We live in a fast-paced world where slow and silent are synonymous with, well, bland and boring, especially in movies. But that may only be because many of us haven’t yet been exposed to slow cinema and, thus, aren’t appreciative of its merits. Let’s start with a few things about it – what it is, what its best examples are, and how to appreciate them – so that we can appreciate slow movies shown in theaters like Marcus Theaters.
Slow Cinema Defined
Slow cinema is real! Basically, it’s a form of art cinema with emphasis on minimalist production, long takes, and observational approach, as well as characterized by little to no narrative. Indeed, it’s known as contemplative cinema for a reason – audiences are likely to enter into a contemplative state where every moment onscreen can be savored and enjoyed.
In contrast, most Hollywood movies are frenetic with nearly every scene filled with back-and-forth dialogues and fast-paced action. The audience doesn’t really have time to sit back and relax because they have to be on their toes, figuratively speaking, and miss out on the dialogue and action.
Most of the directors and films in slow cinema are understandably unknown to audiences of mainstream movies. But for fans of slow cinema, they are rock stars in their own right – Ben Rivers (Two Years at Sea), Shaun Wilson (51 Paintings), and Michelangelo Frammartino (Le Quattro Volte).
In recent years, many more filmmakers have released slow films. We loved Claire Denis’ High Life, a film that’s generating buzz for its stillness. Such is its notable quality that many critics have likened it to Andrei Tarkovsky’s Solaris, a science fiction film known for its seminal approach to stillness.
Denis, of course, isn’t new to slow cinema. Her White Material film (2009) depicts a struggling coffee producer’s life as she struggles during an impending civil war, and her struggles are depicted in quietude, stillness and calmness. Such an approach is in sharp contrast, and deliberately so, to the chaos around her – and it must be said that her character develops not through dialogue but through deliberate movements.
But how do directors of slow cinema convey such quietude and stillness? The best directors use long duration shots tracking shots, and static shots, as well as panning effects combined with a narrative focus on the ordinary aspects of everyday life.
If you’re used to fast-paced movies by the likes of Michael Bay, Ang Lee and Quentin Tarantino, then you likely won’t get what slow movies are all about. But with practice, usually accompanied by a truly relaxed state of mind, you will learn to appreciate slow films. You may even agree that slow films are a welcome respite from the noise of mainstream movies, a way to appreciate life at a slower pace.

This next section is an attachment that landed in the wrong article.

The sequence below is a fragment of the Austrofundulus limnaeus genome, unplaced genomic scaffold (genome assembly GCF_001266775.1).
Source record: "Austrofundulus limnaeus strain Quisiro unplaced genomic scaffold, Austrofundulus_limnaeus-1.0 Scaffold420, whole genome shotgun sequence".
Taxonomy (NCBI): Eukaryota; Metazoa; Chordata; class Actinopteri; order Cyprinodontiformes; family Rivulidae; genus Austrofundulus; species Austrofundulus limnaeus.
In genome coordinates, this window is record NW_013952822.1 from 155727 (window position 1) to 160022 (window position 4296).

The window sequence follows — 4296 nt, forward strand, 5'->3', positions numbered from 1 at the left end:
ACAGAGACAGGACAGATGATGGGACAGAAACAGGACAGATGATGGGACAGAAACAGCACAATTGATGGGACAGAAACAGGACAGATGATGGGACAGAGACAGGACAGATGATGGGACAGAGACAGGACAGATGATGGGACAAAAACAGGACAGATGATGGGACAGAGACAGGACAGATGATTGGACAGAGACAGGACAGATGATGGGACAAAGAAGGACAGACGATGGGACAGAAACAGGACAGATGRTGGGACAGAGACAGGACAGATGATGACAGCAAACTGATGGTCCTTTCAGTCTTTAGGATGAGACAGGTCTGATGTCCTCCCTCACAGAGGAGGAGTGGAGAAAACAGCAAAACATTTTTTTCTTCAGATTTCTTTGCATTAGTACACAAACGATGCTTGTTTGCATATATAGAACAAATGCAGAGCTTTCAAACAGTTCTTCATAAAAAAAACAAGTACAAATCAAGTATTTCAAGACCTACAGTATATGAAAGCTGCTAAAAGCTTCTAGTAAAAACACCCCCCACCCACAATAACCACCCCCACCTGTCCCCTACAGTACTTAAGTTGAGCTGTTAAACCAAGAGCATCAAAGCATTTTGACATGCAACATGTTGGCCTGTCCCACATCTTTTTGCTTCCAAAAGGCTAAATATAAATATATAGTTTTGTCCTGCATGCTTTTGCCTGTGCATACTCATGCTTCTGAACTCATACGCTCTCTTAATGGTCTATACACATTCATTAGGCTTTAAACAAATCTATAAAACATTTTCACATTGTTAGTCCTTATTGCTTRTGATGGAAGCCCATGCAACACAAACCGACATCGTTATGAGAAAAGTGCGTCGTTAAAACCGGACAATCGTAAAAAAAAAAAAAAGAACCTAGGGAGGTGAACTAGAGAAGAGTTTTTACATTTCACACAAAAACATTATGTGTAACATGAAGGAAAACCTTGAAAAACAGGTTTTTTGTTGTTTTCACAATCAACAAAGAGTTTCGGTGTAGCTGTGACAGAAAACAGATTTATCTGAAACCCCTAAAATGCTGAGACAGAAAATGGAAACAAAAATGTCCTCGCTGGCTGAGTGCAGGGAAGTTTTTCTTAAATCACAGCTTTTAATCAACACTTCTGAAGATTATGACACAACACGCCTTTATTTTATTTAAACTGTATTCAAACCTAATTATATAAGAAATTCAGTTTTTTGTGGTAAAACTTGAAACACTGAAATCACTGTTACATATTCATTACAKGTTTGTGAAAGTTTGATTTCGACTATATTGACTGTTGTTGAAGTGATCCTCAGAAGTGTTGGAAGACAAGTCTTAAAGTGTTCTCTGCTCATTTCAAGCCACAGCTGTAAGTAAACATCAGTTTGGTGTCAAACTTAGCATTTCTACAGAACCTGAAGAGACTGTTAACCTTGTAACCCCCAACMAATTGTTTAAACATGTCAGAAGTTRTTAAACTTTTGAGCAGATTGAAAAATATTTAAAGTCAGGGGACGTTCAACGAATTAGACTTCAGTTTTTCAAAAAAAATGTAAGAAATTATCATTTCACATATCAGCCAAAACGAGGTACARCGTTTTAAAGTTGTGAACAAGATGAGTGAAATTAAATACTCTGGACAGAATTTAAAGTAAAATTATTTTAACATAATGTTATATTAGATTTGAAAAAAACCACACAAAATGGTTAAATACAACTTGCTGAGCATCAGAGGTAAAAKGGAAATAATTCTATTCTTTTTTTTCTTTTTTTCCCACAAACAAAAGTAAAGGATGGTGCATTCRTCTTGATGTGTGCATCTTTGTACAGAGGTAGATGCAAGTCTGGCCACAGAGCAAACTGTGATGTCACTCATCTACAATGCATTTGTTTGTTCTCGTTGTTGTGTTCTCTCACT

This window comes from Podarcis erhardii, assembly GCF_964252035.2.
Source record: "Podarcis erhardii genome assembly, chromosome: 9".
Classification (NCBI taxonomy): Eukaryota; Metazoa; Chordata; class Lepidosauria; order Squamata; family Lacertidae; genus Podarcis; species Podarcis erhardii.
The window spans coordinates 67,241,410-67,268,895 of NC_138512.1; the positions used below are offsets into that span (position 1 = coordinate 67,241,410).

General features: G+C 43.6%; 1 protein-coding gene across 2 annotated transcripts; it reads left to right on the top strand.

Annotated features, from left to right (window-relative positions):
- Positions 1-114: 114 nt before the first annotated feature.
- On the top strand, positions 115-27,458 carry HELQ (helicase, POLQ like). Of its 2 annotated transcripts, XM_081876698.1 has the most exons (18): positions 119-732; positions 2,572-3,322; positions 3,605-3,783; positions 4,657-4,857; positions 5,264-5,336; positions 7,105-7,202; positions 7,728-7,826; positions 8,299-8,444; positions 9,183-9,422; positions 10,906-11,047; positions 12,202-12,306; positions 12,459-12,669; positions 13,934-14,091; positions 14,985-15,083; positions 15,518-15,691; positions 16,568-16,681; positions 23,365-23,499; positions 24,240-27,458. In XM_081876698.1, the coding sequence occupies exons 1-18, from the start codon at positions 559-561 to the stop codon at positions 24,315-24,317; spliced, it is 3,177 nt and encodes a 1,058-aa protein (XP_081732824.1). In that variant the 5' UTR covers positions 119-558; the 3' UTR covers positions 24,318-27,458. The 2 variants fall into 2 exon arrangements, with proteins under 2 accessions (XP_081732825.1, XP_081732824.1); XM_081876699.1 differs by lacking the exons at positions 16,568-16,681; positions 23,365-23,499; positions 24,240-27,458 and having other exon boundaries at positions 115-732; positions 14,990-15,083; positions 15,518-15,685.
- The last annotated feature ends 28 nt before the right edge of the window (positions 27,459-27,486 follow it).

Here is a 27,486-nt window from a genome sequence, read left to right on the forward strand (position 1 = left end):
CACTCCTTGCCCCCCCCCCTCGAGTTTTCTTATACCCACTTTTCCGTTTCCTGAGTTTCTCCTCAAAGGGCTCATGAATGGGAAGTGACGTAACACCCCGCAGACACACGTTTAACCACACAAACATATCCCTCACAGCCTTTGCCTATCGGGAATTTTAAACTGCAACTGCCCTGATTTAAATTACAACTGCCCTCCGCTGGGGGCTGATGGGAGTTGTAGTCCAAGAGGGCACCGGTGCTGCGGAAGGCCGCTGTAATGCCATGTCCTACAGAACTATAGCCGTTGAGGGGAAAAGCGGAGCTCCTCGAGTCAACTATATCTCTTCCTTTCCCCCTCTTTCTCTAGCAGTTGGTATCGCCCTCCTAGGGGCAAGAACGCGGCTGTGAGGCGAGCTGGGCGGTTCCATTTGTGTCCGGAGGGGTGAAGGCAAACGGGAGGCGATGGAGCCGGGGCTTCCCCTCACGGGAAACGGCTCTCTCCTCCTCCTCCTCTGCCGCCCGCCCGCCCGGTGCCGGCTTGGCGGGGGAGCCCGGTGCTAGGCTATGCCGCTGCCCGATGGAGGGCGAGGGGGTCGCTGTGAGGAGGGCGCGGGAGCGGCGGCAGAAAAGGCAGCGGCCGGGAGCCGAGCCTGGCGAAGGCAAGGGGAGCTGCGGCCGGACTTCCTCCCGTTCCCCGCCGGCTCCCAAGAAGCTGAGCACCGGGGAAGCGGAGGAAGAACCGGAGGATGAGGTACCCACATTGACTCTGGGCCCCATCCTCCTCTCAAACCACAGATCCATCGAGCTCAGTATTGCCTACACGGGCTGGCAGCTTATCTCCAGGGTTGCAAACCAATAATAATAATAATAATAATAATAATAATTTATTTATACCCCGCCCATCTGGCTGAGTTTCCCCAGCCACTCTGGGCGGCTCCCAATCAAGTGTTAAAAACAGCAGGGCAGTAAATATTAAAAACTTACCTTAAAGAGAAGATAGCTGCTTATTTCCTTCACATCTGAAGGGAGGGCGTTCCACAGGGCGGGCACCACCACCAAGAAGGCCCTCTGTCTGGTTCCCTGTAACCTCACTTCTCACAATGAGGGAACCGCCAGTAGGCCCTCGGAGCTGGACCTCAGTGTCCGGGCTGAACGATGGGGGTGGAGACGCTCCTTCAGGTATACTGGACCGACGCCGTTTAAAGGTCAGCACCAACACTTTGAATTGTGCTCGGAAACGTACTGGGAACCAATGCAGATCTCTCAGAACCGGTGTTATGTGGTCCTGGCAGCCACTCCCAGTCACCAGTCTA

Slow Cinema’s Merits
Even Hollywood with its abundance of action movies – the Marvel Cinematic Universe franchise, the Fast and Furious series, and the Transformers franchise immediately come to mind – is recognizing the merits of slow cinema. Take, for example, Roma that won several awards at the 2019 Oscars including best director, best cinematography, and best foreign language film.
Roma was critically praised for its slow cinema aesthetics, from its focus on the ordinary things in everyday life to its use of tracking and panning shots. We have to say that the opening sequence isn’t boring – just a nine-minute show of the mundane with women mopping the floors and walking through the house – but it somehow put us in a contemplative state.
While there are criticisms that Roma isn’t exactly a pure slow film, it’s a great introduction to slow cinema for beginners. There’s a great balance between the slow scenes and the narrative for it not to be too boring for mainstream audiences.
Slow cinema also ties in well with kalsarikänni, Hygge and gezellig, all of which are European practices that espouse stillness and quietness amidst the noise of the modern world. The Dutch gezellig, translated as contentment or coziness, as well as Finnish kalsarikänni (drinking at home, alone and in your underwear) are lifestyle movements that encourage people to escape the noise in their lives and escape the rat race, as well as enjoy the small things in life.
But where to start with slow cinema? We suggest these films that we think are among the best in the genre.
Wendy and Lucy (2008, United States)
Michelle Williams takes on the role of a drifter travelling to Alaska for a job but whose car breaks down somewhere in the Pacific Northwest. Kelly Reichardt, its director, did an excellent job because he successfully balanced heartbreaking scenes with an urgent tension bordering on a thriller film.
The Death Of Mr. Lazarescu (2005, Romania)
Nothing happens. This is the premise of Cristi Puiu’s film but while nothing seems to happen onscreen, something’s happening in your heart. The film is a black comedy that follows the story of a 63-year old drying man suffering from chest pains and whose case has been passed from one hospital to the next. Yes, it doesn’t sound much but the emotional impact is there.
Try slow films and you may yet expand your repertoire!